Now Is the Time for ‘Nobodies’: Mutual Aid and Resistance in the Trump Era

Source: Alternet

With less than a month to go until Donald Trump and his bevy of far-right appointees take the White House, communities across the United States are preparing for a potential escalation in immigration raids, police repression, Islamophobic targeting, corporate exploitation and climate chaos. Many of those taking to the streets to protest fascism and preparing mutual defense plans in their neighborhoods were also actively organizing throughout the Obama years, which saw a record number of deportations, open-ended wars and the highest levels of imprisonment in the world.

In the following interview, activist, scholar and movement lawyer Dean Spade takes stock of this harrowing political moment and offers frameworks to help social movements navigate the treacherous waters ahead. Spade is an associate professor at Seattle University School of Law, founder of the the legal collective Sylvia Rivera Law Project and author of the book Normal Life: Administrative Violence, Critical Trans Politics, and the Limits of Law. His writing and organizing spans issues from prison and police abolition to queer resistance and global anti-militarism. Spade told AlterNet, “We need to support the people getting killed in the current systems, and figure out how to build the systems we need to get everyone everything they need. This empire is crumbling and we’re going to keep losing the crappy, insufficient infrastructure that exists. We need to build infrastructure we want.”

Sarah Lazare: You’ve argued previously that we should understand the U.S. government as being in a constant state of war. Can you explain what you mean by this?

Dean Spade: For the last several years, especially throughout Obama’s second term, I’ve been doing a lot of thinking, writing and connecting with others about the ways that major institutions and politicians co-opt ideas or symbols or words from left struggles and deploy them to shore up the very institutions of oppression that left struggles are trying to take down. For example, toward the end of Obama’s first term he came out in favor of same-sex marriage and repealing the ban on lesbians and gays in the military to make his presidency look progressive when under criticism for drone warfare, targeting whistleblowers, not closing Guantanamo, deporting records of numbers of immigrants, continuing U.S. military imperialism globally and more. Obama used gay politics to brand himself as progressive, just as the U.S. military used the repeal of Don’t Ask Don’t Tell and the ban on women serving in combat to rebrand itself as a site of liberation and freedom when it is the most significant source of violence on the planet.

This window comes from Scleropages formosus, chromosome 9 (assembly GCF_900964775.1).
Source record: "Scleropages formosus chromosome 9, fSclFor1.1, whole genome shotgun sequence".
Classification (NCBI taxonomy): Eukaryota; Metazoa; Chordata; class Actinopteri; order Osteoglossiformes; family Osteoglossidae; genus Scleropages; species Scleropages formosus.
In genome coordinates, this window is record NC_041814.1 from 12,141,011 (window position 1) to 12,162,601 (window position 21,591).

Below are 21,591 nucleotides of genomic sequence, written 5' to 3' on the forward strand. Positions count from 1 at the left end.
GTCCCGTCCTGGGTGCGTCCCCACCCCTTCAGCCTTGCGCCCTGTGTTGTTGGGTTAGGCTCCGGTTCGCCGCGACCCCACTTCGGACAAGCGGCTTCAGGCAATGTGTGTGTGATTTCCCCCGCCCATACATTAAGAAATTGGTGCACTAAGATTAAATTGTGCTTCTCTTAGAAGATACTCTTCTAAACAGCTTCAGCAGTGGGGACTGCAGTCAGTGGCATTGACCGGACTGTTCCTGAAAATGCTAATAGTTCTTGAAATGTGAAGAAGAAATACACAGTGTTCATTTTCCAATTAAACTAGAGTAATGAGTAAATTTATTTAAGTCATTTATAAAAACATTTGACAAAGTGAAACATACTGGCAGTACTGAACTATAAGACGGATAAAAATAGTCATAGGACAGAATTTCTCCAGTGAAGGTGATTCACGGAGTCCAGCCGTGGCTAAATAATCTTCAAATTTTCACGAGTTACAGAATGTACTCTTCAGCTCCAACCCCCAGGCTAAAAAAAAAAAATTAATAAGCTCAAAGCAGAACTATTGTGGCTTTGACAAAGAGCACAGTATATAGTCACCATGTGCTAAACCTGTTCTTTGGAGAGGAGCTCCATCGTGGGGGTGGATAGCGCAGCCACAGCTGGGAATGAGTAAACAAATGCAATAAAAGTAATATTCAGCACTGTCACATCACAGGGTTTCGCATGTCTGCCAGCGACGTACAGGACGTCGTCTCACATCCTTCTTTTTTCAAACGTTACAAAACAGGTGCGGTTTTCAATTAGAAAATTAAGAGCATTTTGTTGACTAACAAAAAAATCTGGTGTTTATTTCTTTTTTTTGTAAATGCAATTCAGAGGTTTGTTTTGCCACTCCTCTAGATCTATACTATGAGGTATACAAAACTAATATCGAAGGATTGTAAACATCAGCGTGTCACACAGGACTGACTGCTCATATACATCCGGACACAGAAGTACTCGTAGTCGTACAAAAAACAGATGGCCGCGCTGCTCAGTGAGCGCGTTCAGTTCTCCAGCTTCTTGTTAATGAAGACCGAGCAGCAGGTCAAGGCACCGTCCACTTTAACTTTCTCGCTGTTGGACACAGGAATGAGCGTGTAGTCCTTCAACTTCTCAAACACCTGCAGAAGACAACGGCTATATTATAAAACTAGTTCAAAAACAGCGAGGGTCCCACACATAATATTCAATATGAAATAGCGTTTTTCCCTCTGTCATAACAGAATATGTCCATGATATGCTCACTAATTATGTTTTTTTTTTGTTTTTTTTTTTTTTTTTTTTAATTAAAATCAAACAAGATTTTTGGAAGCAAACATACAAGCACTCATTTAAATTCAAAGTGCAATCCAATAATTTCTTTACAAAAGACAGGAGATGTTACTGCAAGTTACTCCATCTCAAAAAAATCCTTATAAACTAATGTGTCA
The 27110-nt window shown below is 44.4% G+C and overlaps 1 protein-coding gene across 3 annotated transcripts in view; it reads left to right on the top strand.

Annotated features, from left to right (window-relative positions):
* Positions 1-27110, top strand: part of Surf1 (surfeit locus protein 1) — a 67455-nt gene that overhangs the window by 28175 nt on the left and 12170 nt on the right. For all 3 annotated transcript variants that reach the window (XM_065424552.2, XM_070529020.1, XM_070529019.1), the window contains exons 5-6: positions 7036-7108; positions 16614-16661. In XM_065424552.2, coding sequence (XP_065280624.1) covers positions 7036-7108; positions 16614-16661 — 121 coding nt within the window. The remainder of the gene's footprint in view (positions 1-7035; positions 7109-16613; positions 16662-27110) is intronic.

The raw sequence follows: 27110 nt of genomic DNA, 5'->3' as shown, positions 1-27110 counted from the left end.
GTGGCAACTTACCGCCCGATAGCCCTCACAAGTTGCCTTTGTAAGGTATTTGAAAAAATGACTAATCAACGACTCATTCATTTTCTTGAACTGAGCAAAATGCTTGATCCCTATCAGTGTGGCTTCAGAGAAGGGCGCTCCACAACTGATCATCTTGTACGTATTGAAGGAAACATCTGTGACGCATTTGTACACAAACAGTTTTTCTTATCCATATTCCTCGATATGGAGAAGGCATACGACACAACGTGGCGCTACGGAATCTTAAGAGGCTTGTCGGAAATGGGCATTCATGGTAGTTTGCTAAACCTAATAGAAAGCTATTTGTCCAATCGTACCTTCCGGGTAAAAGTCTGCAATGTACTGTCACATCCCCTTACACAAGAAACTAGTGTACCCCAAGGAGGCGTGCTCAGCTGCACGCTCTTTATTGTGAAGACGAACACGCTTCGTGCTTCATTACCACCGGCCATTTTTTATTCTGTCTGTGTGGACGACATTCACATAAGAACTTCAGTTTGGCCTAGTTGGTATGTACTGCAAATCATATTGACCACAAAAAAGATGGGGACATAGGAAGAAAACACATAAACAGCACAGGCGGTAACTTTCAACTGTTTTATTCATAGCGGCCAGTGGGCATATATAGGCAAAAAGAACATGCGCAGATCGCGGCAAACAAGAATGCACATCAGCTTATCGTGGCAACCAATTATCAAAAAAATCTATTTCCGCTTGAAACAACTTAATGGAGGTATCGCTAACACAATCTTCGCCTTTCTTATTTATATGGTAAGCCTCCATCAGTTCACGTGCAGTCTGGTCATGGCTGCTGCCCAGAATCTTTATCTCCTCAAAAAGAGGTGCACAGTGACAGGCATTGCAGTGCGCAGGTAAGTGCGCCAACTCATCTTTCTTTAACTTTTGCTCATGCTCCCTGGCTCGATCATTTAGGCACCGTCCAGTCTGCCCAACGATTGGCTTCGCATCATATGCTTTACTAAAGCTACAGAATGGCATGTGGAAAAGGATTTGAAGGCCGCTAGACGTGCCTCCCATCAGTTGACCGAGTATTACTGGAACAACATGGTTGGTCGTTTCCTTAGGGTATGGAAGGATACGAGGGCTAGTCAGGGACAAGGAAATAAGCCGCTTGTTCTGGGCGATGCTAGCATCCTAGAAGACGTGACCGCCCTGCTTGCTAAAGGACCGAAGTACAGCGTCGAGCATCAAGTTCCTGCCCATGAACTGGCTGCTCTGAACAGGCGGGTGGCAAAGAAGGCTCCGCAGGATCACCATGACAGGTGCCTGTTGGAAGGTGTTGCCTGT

Understanding this way that institutions, public officials and corporations manage public relations is essential right now. Whether it is a bank promoting itself as gay-friendly or an oil company promoting itself as green, grabbing left movement ideas, symbols and words is a widespread, effective propaganda tactic right now. Especially during the Obama administration, I was interested in how we could fight this form of propaganda, how we could build tools to discern when various ideas and symbols from our movements were being cynically used to cover over the ongoing operations of violence our movements exist to dismantle. Especially when I saw straight people who are usually very clearly anti-war celebrating gay military service and all the pro-military propaganda that came with it, or feminists who usually recognize marriage as a mechanism of gendered social control celebrating same-sex marriage as a moment of liberation, I felt concerned about how harmful institutions that are under attack from our movements can rehabilitate themselves through shallow “inclusion” strategies.

One frame that I think can help us through this, which has been central to so many left movements across time, is to understand the relationship between the United States and both targeted populations and resistance movements as a relationship of war. Movements have articulated that the U.S. is at war with targeted populations, and that the U.S. government uses counter-insurgency strategy when approaching our movements. In other words, the U.S. acts like this is war, so we should, too.

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